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Unformatted text preview: ons for landfills, and characterize how an area will shake during an earthquake, but they are primarily used for oil and gas exploration (Seismic acquisition) Before starting discussion about Seismic acquisition, we must know some concepts about the seismic theory. Seismic waves:
Seismic waves are sound waves that travel through the Earth or other elastic bodies, for example as a result of an earthquake, explosion, or some other process that imparts forces. Types of seismic waves: 1‐Body waves: A wave that propagates through a medium rather than along an interface. It is faster than Surface waves • P‐wave: An elastic body wave in which particles motions are parallel to the direction the wave propagates. It`s velocity is faster than S-wave. P-waves incident on an interface at other than normal incidence can produce reflected and transmitted Swaves, in that case known as converted waves. • S‐wave: An elastic body wave in which particles motions are perpendicular to the direction the wave propagates. S-waves are generated by most land seismic sources, but not by air guns. 2‐Surface waves: A wave that propagates at the interface between two media. • Rayleigh wave: It is a surface wave in which particles move in an elliptical path. Because Rayleigh waves are dispersive, with different wavelengths traveling at different velocities, they are useful in evaluation of velocity variation with depth. It is called Ground Roll in seismic exploration. • Love wave: It is a surface wave in which particles oscillate horizontally and perpendicularly to the direction of wave propagation. • Stoneley wave: It is a surface wave generated by a sonic tool in a borehole. It can propagate along a solid-fluid interface, such as along the walls of a fluid-filled borehole. It can allow estimation of the locations of fractures and permeability of the formation. It is a major source of noise in vertical seismic profiling (VSP). • Tube waves: It occurs in cased wellbores when Rayleigh waves enc...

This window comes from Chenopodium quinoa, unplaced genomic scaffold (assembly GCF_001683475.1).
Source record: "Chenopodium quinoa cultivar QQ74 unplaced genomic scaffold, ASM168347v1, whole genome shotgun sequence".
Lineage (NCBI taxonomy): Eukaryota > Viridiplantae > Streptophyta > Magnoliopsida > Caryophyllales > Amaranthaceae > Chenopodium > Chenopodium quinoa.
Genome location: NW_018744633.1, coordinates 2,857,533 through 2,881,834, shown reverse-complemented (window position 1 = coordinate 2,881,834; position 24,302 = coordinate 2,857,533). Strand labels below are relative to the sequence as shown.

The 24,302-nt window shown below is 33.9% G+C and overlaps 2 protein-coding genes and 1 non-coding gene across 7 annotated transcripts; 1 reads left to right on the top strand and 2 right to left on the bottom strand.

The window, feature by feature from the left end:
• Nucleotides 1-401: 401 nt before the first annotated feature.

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- Spring '10